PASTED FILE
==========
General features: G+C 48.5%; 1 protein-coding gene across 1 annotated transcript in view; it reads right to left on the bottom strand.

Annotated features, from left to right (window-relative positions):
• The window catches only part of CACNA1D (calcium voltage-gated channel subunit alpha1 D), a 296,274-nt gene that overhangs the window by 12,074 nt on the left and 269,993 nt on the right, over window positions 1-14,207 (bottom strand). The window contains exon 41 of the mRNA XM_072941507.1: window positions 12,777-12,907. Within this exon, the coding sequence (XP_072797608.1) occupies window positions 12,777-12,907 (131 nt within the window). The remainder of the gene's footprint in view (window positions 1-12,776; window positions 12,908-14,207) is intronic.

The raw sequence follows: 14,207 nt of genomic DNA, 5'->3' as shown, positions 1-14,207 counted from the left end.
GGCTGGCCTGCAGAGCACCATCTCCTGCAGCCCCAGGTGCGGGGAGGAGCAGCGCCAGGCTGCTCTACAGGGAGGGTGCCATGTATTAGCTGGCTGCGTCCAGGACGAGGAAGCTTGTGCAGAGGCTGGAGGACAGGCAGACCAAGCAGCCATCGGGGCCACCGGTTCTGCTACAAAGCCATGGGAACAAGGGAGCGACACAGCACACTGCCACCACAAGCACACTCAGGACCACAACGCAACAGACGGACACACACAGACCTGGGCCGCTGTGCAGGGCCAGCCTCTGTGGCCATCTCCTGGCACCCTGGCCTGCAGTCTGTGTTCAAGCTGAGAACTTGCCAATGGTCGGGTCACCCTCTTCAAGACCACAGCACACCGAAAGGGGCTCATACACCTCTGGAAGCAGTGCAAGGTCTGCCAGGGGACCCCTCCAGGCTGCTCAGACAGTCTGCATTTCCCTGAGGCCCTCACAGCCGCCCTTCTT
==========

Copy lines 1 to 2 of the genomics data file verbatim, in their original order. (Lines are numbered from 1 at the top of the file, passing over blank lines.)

General features: G+C 48.5%; 1 protein-coding gene across 1 annotated transcript in view; it reads right to left on the bottom strand.

Annotated features, from left to right (window-relative positions):